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  • During Austral Summer 1989-90, the National Institute of Oceanography and Applied Geophysics - OGS, conducted marine geological and geophysical surveys off South Pacific ocean, in the Weddell Sea over Bellingshausen Sea, in the Ross Sea and over Admundsen Sea. This cruise collected approximately 8763 km of multichannel seismic reflection (MCS) data. The surveys extended, in diferent area, between longitudes 34 and 172 degrees west , and between latitudes 59 and 76 degrees south. The surveys were carried out by the research vessel OGS Explora. The digital MCS data were recorded on a SERCEL SN 358 DMX system. The source consisted of an airgun array with variable configuration from a total volume of 45.16 litres fired approximately every 50 meters. A GPS + TRANSIT satellite receiver system was used for navigation. Processing of the data generally followed a conventional sequence: Reformat, Trace-sum with differential NMO, Quality control, Amplitude recovery, Deconvolution, Velocity analysis, NMO corrections, Mute, Trace weighting, Stack, Mixing, Filter, Balance.

  • During Austral Summer 1989-90, the National Institute of Oceanography and Applied Geophysics - OGS, conducted marine geological and geophysical surveys off South Pacific ocean, in the Weddell Sea over Bellingshausen Sea, in the Ross Sea and over Admundsen Sea. This cruise collected approximately 8763 km of multichannel seismic reflection (MCS) data. The surveys extended, in diferent area, between longitudes 34 and 172 degrees west , and between latitudes 59 and 76 degrees south. The surveys were carried out by the research vessel OGS Explora. The digital MCS data were recorded on a SERCEL SN 358 DMX system. The source consisted of an airgun array with variable configuration from a total volume of 45.16 litres fired approximately every 50 meters. A GPS + TRANSIT satellite receiver system was used for navigation. Processing of the data generally followed a conventional sequence: Reformat, Trace-sum with differential NMO, Quality control, Amplitude recovery, Deconvolution, Velocity analysis, NMO corrections, Mute, Trace weighting, Stack, Mixing, Filter, Balance.

  • During Austral Summer 1989-90, the National Institute of Oceanography and Applied Geophysics - OGS, conducted marine geological and geophysical surveys off South Pacific ocean, in the Weddell Sea over Bellingshausen Sea, in the Ross Sea and over Admundsen Sea. This cruise collected approximately 8763 km of multichannel seismic reflection (MCS) data. The surveys extended, in diferent area, between longitudes 34 and 172 degrees west , and between latitudes 59 and 76 degrees south. The surveys were carried out by the research vessel OGS Explora. The digital MCS data were recorded on a SERCEL SN 358 DMX system. The source consisted of an airgun array with variable configuration from a total volume of 45.16 litres fired approximately every 50 meters. A GPS + TRANSIT satellite receiver system was used for navigation. Processing of the data generally followed a conventional sequence: Reformat, Trace-sum with differential NMO, Quality control, Amplitude recovery, Deconvolution, Velocity analysis, NMO corrections, Mute, Trace weighting, Stack, Mixing, Filter, Balance.

  • During Austral Summer1990-91 the National Institute of Oceanography and Applied Geophysics - OGS conducted marine geological and geophysical surveys in the Ross Sea, over Weddel Sea and in the Balleny Zone of the MacQuarie Triple Junction. This cruise collected approximately 6036 km of multichannel seismic reflection (MCS) data. The surveys extended, in different areas, between longitudes 37 and 56 degrees west, and between latitudes 59 and 62 degrees south (Weddel Sea), between longitudes 171 east and 178 degrees west, and between latitudes 71 and 73 degrees south (Ross Sea), between longitudes 150 and 158 degrees east , and between latitudes 51 and 62 degrees south (Balleny). The surveys were carried out by the research vessel OGS Explora. The digital MCS data were recorded on a SERCEL SN 358 DMX system. The source consisted of an airgun array with variable configuration from a total volume of 45.16 litres fired approximately every 50 meters. A GPS + TRANSIT satellite receiver system was used for navigation. Processing of the data generally followed a conventional sequence: Reformat, Trace-sum with differential NMO, Quality control, Amplitude recovery, Deconvolution, Velocity analysis, NMO corrections, Mute, Trace weighting, Stack, Mixing, Filter, Balance.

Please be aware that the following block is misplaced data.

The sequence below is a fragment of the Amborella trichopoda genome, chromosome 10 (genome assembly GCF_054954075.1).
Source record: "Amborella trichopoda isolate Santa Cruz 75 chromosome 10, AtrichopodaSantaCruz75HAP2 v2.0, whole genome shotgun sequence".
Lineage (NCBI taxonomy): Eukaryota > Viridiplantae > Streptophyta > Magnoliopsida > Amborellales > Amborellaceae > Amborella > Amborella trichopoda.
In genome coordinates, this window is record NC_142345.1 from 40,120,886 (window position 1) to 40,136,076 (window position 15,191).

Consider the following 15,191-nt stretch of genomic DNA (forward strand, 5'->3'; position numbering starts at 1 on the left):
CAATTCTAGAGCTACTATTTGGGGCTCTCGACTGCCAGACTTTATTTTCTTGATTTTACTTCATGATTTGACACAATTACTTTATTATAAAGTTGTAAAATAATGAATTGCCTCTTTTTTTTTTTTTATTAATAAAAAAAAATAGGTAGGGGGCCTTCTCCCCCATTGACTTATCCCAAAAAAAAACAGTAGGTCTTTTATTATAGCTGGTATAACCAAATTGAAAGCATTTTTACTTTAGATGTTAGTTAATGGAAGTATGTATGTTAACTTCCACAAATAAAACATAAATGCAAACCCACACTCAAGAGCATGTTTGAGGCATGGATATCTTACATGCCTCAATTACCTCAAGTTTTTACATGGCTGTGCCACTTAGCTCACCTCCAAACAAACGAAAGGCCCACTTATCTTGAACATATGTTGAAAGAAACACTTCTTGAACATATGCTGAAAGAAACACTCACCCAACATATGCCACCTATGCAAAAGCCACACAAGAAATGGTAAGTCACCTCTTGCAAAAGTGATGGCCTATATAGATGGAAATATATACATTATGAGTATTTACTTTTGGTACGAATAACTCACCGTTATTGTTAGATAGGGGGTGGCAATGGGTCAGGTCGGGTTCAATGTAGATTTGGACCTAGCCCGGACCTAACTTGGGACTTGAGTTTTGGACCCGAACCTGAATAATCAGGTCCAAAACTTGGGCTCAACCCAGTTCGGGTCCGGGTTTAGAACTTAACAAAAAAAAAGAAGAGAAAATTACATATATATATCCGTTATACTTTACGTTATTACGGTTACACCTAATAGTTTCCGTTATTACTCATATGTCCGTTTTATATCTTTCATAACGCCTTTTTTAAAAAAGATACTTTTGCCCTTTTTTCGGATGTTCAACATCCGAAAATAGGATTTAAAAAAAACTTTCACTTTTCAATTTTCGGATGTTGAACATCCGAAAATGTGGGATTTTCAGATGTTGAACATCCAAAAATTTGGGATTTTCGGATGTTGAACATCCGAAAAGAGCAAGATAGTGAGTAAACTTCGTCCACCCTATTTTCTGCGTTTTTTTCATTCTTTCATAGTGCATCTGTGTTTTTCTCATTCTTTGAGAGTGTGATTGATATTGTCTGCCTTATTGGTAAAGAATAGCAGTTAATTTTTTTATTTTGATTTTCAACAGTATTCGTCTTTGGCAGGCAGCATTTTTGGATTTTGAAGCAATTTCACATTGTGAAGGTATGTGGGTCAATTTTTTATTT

• During Austral Summer 1989-90, the National Institute of Oceanography and Applied Geophysics - OGS, conducted marine geological and geophysical surveys off South Pacific ocean, in the Weddell Sea over Bellingshausen Sea, in the Ross Sea and over Admundsen Sea. This cruise collected approximately 8763 km of multichannel seismic reflection (MCS) data. The surveys extended, in diferent area, between longitudes 34 and 172 degrees west , and between latitudes 59 and 76 degrees south. The surveys were carried out by the research vessel OGS Explora. The digital MCS data were recorded on a SERCEL SN 358 DMX system. The source consisted of an airgun array with variable configuration from a total volume of 45.16 litres fired approximately every 50 meters. A GPS + TRANSIT satellite receiver system was used for navigation. Processing of the data generally followed a conventional sequence: Reformat, Trace-sum with differential NMO, Quality control, Amplitude recovery, Deconvolution, Velocity analysis, NMO corrections, Mute, Trace weighting, Stack, Mixing, Filter, Balance.